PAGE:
Mar 13, Crystal Ballroom
Chicago-born Noname brings her distinct blend of smooth neo soul and personal, poetic spoken word—on subjects ranging from Morgan Freeman to veganism—to the Crystal.
Mar 27, Powell’s City of Books
Two longtime Portland poets debut new collections. From Adamshick comes Birches, about watching over his mother as she was dying, while Dickman’s Days & Days roves from parenthood to prescription drugs to graffiti.
Mar 25, The Old Church
Works from Emily Dickinson, Elinor Wylie, Gabriela Mistral, and more receive musical interpretation in songs by five contemporary composers at this Fear No Music event, the title of which is borrowed from a poem by Luci Tapahonso, who in 2013 was named the Navajo Nation’s first poet laureate.
4. Wolf Play
Mar 10–Apr 7, Artists Repertory Theatre
This Artists Rep commission from South Korean playwright Hansol Jung tells of an American couple whose decision to “rehome” their adopted Korean son after they have a biological child results in his being taken in by a lesbian couple. The twist? The boy thinks he’s a wolf. But wait! He’s really a puppet. And that’s not even a spoiler.
Mar 15–Apr 6, CoHo Theater
Chilean dramatist Guillermo Calderón’s first English-language work, presented here by Third Rail, is a twisty play-within-a-play about a troupe of American actors staging a Syrian soap opera—raising thorny questions about art, politics, and the limits of understanding.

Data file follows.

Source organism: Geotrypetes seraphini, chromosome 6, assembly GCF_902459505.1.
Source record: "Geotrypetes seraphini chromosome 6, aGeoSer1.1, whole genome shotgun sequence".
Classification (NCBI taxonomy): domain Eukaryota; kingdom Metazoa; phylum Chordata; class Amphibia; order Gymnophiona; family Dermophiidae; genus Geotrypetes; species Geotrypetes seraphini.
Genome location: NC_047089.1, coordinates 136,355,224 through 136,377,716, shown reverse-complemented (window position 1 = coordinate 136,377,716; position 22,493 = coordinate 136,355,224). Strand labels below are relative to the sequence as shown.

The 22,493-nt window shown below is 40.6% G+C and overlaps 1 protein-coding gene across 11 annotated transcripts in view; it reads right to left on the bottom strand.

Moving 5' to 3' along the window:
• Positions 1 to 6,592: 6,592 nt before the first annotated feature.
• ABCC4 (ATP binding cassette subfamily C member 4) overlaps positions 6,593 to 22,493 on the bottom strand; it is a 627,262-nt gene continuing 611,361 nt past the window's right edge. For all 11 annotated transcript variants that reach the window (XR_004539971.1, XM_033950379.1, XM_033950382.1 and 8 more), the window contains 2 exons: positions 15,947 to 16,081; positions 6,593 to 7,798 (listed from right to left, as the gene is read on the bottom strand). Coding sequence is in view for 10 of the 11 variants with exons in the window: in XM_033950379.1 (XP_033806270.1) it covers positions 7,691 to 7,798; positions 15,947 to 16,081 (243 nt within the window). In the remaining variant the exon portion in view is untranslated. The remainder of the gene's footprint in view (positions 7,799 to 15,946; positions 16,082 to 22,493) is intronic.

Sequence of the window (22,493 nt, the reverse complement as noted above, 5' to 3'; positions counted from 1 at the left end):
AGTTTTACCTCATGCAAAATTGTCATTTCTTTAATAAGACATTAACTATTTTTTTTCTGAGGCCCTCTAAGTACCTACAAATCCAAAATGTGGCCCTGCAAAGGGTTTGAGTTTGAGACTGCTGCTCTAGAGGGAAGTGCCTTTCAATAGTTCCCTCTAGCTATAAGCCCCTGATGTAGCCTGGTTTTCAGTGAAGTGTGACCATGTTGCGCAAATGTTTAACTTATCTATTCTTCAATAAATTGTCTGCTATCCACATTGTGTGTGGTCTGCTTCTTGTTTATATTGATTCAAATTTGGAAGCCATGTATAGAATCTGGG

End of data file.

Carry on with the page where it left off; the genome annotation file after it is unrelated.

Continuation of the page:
Mar 14, Arlene Schnitzer Concert Hall
The Nigerian writer—she penned the scorching Americanah and the TedX talk-turned-book We Should All Be Feminists, among other works—brings her vital intelligence to the Schnitz for the county library’s Everybody Reads program.
Mar 7–9, Newmark Theatre
White Bird last brought these French-Canadian dancers to Portland for a carnal, physically taxing take on The Rite of Spring. That’s par for the course for the troupe, which returns with a piece inspired by Belgian artist Henri Michaux and another set to a live performance of Chopin’s 24 Preludes.
Mar 11, Doug Fir Lounge
At Pickathon a few years back, this South Carolina–raised singer-songwriter crooned of a dead cat while sunbeams glinted off her dress. Her sound is lyrical Southern gothic, fueled by howling guitar and emotional ferocity.
Mar 16, Keller Auditorium
The irreverent comedic gem, who stole scenes from her high-wattage costars in 2017’s Girls Trip, brings her full-body funnies to town on her She Ready tour.
Feb 27–Apr 28, Wolff Gallery
Seven women make up this local photography collective, which formed in 2015. Their work ranges from misty nature shots to moody domestic scenes to spare still lifes.
Portlander Melissa Duclos’s debut novel, Besotted, follows two Americans in Shanghai as they navigate the city’s rowdy expat community as well as the highs and lows of love. Kirkus praised Duclos’s worldbuilding as “excellent.” She’s at Powell’s City of Books March 13.
POW Film Fest brings the late Kathleen Collins’s Losing Ground—the story of an academic and her artist husband was lauded by the New York Times’ A. O. Scott as “a puzzle and a marvel”—to Portland as part of its four-day celebration of women- and nonbinary-directed films (March 28–31). Collins’s daughter Nina Lorez Collins will be present at the screening to discuss her mother’s work.